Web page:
The Morrison government has flagged the prospect of ‘opt-in super’ when the whole point of superannuation is that it is compulsory.
The Morrison government continues to bob and weave as it tries to renege on its election promise to increase the super guarantee to 12 per cent.
The super guarantee is scheduled to rise from 9.5 per cent to 10 per cent this year, and then to 12 per cent by 2025. These increases are already legislated and in the lead-up to the 2019 federal election the Liberal government promised to implement them.
Last year the government indicated that the increases were unaffordable and would hurt wages and jobs. A prominent group of Liberal MPs called for the cancellation of the increases completely.
Now the government is pro-posing that the additions above 10 per cent be optional. Under this “option”, workers could choose to take additional payments as extra wages rather than as a superannuation contribution.
Critics from the superannuation sector, the union movement, economic commentators – and two former prime ministers – have savaged the government’s proposals.
Paul Keating, the architect of industry super, said the opt-in, opt-out approach would require the government to “legislate to compel employers to pay the 2.5 per cent as wages, because the enterprise bargaining system cannot pay them, as the last eight years (of little wages growth) have demonstrated”, the Sydney Morning Herald reported.
Industry Super Australia Deputy Chief Executive, Matthew Linden, said the federal government should follow through on the legislated rise rather than “exploring underhanded ways to renege on it”.
“Removing the guarantee in the super guarantee to make it ‘optional’ is a recipe for higher taxes, lower lifetime incomes, and a red-tape nightmare for business,” Mr Linden said. “This isn’t choice – it’s a sneaky tax grab that will leave people worse off and rip up one of the system’s founding principles.”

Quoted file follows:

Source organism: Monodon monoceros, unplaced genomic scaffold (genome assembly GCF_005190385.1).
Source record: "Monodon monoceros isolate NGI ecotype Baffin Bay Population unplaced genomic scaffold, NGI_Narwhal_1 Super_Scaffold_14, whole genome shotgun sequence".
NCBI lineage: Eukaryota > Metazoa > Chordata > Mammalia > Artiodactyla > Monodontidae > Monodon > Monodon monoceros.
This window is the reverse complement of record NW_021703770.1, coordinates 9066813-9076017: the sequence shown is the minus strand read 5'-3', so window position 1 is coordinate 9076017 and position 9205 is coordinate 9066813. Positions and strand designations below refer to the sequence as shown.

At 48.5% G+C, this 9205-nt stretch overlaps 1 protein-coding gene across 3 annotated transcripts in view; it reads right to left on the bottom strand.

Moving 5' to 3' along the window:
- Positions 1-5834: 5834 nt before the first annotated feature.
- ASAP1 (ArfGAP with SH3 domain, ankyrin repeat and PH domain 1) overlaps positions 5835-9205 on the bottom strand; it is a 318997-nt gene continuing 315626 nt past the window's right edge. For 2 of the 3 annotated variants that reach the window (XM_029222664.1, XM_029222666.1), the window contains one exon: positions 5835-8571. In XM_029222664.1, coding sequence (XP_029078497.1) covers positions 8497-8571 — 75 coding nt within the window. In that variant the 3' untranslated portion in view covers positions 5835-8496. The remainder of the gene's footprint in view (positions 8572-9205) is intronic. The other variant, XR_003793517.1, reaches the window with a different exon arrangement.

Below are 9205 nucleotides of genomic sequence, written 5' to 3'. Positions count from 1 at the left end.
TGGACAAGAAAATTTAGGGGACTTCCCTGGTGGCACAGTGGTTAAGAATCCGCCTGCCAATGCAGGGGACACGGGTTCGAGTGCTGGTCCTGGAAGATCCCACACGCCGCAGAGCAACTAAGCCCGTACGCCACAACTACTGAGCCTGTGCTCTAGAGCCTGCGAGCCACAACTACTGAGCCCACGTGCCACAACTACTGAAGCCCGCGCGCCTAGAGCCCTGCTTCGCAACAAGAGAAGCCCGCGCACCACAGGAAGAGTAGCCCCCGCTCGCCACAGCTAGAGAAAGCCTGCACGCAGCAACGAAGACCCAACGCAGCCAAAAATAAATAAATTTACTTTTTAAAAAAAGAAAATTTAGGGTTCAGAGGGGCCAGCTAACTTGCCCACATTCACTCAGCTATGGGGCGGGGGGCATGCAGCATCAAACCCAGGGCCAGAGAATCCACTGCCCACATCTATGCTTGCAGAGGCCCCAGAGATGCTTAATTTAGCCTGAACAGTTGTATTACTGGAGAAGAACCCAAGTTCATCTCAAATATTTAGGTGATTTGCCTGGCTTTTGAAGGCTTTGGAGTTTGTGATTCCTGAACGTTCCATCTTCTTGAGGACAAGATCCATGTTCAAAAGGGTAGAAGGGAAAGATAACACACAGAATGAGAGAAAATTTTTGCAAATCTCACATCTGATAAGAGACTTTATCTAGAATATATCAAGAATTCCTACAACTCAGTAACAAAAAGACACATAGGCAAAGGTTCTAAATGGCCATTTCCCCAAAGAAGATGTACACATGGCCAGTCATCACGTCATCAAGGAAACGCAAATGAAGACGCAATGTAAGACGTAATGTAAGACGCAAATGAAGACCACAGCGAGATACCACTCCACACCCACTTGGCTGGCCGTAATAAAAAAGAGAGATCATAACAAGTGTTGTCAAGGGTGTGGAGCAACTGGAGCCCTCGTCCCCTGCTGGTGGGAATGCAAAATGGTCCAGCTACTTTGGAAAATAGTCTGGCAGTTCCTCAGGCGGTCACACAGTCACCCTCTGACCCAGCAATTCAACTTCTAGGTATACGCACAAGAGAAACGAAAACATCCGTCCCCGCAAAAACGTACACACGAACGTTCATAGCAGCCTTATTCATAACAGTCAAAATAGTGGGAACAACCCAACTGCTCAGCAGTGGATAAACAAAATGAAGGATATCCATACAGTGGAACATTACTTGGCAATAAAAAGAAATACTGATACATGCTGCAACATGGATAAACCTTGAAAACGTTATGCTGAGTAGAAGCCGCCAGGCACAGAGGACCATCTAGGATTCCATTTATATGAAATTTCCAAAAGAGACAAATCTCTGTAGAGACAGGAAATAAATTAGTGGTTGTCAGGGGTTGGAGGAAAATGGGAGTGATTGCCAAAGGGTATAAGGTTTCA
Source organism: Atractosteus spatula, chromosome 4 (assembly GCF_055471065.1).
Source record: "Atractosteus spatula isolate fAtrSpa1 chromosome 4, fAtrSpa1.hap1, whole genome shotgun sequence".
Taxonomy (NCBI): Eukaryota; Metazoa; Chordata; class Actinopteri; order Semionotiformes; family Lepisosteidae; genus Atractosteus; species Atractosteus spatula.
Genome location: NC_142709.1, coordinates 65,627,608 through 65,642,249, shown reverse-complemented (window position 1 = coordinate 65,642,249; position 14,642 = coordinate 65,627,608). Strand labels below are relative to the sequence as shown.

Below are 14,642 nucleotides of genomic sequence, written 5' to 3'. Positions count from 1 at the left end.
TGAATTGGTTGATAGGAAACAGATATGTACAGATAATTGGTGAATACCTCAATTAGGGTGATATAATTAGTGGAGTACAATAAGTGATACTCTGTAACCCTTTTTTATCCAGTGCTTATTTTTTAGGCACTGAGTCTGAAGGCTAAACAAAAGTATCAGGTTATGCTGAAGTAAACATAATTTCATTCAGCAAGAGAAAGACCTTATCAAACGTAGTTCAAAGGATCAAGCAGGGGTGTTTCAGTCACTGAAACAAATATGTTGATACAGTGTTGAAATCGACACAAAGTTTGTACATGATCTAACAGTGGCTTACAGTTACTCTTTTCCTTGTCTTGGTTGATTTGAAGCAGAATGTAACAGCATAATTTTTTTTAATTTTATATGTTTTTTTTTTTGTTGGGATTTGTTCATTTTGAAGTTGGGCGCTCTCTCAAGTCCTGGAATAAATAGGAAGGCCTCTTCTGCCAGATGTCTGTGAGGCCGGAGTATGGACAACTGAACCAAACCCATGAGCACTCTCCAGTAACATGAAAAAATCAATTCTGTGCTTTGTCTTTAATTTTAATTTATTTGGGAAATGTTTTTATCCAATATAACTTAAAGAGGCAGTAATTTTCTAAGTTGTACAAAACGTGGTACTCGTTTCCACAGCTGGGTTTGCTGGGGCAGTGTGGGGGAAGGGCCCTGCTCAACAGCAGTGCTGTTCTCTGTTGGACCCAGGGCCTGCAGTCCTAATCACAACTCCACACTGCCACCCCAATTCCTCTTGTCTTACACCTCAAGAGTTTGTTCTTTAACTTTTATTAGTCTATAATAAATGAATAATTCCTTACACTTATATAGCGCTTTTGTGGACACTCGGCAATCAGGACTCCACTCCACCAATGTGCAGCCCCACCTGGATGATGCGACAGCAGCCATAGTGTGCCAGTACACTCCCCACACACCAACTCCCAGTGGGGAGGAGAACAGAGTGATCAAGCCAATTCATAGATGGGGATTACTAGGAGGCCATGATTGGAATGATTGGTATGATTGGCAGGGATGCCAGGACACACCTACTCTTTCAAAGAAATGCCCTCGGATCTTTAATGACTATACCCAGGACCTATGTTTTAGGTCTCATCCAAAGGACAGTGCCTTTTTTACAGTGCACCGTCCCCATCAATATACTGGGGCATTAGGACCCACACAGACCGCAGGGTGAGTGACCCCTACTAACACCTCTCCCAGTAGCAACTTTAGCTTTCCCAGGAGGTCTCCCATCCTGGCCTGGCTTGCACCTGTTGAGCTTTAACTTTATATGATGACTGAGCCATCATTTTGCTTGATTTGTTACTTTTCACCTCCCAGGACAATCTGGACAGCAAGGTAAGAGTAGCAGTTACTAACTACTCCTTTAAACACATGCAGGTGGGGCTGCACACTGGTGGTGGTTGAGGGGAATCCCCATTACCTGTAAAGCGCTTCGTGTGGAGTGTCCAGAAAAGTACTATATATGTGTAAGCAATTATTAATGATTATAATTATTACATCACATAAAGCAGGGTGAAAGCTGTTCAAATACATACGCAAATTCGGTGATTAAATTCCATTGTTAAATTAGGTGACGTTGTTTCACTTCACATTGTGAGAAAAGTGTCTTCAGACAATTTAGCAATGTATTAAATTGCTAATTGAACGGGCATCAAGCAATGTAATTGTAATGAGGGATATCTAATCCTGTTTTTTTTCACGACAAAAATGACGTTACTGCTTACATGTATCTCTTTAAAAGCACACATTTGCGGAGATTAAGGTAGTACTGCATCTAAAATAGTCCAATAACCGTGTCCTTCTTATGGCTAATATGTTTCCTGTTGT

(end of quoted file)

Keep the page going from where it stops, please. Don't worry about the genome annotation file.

The government is being disingenuous
In The Guardian, economics commentator Greg Jericho brand-ed the government’s proposals as “disingenuous”.
“If this government truly wanted to increase wages it would not institute a policy to reduce public servants’ wage growth. It would also not seek to reduce the bargaining power of workers as it has continually sought to do,” he said.
“If you want to fix wages growth, fix wages growth. And if you want to improve retirement incomes, don’t instead seek to destroy superannuation because you hate industry funds.”
Former Prime Minister Kevin Rudd was also highly critical of the proposal, describing it as a Liberal Party “ideological obsession”.
“(Superannuation) delivers a private benefit for individuals, who are helped to invest for decent retirement, and a public benefit by reducing pressure on the aged pension, creating a strategic pool of investment funds and stabilising the economy against international shocks,” he said.
ACTU Secretary, Sally McManus, said any delay to the compulsory superannuation guarantee rise would not lead to higher wages.
“At a time of great uncertainty and after hundreds of thousands of people emptied their super accounts under the early access scheme, the government should be focused on helping workers rebuild their super balances for a dignified retirement,” she said.
“We cannot allow the pandemic to be the opportunity the government uses to attack the very social institutions and safety nets that we should be treasuring.”
Opt-in, opt-out will hit workers with higher taxes
The federal government’s secret plan to tear up compulsory super by making the increase to 12 per cent optional would be a $20,000 tax grab on the average Australian family, which could also leave them with up to $200,000 less super by retirement, says Industry Super Australia (ISA).
Wages are taxed at a higher rate than super contributions, leaving little for workers once the tax office takes its cut. An ISA analysis shows that up to two-thirds of an increase could be lost in higher taxes and reductions in other government support payments.
“Figures from the government’s own Retirement Income Review reveal such a plan would leave all income groups worse off – with lower lifetime disposable incomes. It would also be an administrative nightmare to manage an opt-out system – wrapping small business in yet another layer of red tape,” said the superannuation peak body.
“Any Budget boost would be short-lived, as the super savings grab would lead to a far higher pension bill for future generations.”